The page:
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Pandas and Food on Day 9

This post is a bit delayed as the past few days have been pretty full. We’ve moved from Yunnan Province up to Sichuan Province, specifically to Chengdu. Our first full day was quite good as we went to visit with one of our instructor’s (Lauren) friends from the University of Denver who also works as the Director of Conservation Education at the Chengdu Research Base of Giant Panda Breeding. She kindly took the morning to lead us through the park and talked with us not just about the Giant Pandas and the Red Pandas but also about her perspectives on how she has grown her department there and why. She aims to educate children as she sees this as way to support the future for the bears, the environment and also people. She shared how the focus of her work over the years has changed which I’m sure was quite a process, maybe even challenge, for her. People who take up the charge to really do this type of work are quite spectacular. To be able to focus on one area but then be able to be open enough to the interconnectedness of other areas is quite special. I commend her for her commitment and all her work past, present and future. Our visit ended with her giving us each a set of children’s books that she wrote which addresses conservation and wildlife habitat – thank you! The visit would have been good without her, but with her, it was informative and rich which made it so much better. Our afternoon was a food tour of some of the food of the Sichuan food of Chengdu. We followed our guide through some laneways and arrived at a market where we sampled some tasty items. One of the highlights was the kindest man and woman who made Sichuan pickles and spring rolls. His smile was constantly glowing as he made the fresh spring roll wraps by hand and she very generously allowed us to sample a variety of the pickles available for purchase. We finished off the day with some more great food and equally great conversation as we discussed the afternoon’s snacks and reflected on our discussions from the morning.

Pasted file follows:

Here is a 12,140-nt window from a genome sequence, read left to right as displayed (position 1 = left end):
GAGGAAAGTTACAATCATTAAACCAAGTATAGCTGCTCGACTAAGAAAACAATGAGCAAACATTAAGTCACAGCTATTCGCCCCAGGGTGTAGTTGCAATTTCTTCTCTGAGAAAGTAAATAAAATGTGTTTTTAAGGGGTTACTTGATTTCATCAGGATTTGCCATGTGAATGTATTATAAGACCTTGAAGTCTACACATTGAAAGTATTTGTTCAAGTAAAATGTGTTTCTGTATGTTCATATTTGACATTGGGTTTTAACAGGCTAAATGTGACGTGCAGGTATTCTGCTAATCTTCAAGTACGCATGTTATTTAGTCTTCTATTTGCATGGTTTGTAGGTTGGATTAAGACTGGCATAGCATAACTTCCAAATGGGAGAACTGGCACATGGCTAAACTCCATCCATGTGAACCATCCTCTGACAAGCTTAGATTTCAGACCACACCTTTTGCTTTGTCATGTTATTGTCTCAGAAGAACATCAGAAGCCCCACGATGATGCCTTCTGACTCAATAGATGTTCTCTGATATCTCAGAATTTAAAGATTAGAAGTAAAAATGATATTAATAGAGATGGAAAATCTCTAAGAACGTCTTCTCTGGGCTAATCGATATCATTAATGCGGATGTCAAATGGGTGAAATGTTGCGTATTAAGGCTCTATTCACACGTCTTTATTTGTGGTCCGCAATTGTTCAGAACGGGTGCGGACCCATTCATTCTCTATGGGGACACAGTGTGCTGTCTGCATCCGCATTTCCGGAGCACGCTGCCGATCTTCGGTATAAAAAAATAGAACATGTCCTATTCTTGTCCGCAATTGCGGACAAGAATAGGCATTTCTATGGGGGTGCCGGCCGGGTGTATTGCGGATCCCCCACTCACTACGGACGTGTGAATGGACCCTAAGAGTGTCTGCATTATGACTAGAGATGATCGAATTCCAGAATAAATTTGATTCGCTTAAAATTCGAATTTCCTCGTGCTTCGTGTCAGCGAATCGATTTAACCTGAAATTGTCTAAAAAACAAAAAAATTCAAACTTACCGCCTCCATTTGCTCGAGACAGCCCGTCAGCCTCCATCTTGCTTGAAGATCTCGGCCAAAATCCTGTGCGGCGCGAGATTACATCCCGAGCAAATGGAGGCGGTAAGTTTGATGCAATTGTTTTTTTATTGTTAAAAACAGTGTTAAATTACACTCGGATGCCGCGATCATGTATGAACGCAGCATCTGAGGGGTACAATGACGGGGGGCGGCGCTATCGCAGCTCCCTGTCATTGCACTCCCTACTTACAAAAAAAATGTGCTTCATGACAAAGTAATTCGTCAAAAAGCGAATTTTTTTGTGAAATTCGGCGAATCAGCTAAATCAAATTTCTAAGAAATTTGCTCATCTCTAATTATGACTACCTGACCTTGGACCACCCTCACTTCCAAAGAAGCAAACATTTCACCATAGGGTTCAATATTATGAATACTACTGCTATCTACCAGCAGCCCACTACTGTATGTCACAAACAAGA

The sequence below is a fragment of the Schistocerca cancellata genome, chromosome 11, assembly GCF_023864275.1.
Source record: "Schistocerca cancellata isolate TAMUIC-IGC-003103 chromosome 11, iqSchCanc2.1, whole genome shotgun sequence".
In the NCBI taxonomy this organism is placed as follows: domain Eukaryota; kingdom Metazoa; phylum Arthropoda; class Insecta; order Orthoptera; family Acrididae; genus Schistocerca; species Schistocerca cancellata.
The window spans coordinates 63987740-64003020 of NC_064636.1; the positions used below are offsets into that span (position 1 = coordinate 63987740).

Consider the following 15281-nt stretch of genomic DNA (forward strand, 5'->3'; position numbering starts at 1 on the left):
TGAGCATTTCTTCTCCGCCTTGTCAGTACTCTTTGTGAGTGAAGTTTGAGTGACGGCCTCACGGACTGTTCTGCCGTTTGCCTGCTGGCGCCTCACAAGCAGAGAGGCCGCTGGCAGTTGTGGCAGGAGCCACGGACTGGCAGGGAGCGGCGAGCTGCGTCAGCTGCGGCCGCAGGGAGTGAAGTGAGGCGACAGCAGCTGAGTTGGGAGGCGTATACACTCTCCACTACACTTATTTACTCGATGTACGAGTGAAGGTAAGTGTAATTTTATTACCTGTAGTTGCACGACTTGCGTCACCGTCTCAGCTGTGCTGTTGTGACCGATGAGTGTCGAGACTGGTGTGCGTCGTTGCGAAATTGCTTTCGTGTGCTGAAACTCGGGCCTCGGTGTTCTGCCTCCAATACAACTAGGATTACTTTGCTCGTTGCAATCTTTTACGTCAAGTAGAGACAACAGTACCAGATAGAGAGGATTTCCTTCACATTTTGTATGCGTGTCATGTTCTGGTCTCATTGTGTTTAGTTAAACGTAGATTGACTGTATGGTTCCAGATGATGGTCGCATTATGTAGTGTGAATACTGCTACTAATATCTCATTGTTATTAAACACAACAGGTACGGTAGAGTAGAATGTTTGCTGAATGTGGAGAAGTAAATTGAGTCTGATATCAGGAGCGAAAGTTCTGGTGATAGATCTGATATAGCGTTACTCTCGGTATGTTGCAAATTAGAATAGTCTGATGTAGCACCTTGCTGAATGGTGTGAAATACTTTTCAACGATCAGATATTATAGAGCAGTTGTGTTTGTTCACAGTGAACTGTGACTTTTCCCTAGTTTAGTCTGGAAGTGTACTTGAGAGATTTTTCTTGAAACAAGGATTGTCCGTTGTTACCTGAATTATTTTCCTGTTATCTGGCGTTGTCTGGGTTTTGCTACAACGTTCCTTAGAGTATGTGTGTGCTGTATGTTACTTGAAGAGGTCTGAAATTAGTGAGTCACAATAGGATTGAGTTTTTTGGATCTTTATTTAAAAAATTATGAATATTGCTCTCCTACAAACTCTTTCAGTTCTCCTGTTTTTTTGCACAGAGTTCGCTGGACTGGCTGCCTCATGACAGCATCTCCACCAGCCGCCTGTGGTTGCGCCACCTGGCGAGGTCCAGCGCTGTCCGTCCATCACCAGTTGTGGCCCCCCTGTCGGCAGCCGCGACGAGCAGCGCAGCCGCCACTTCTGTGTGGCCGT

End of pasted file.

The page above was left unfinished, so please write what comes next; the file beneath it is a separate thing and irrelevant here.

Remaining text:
Photo credit: Stef Daehler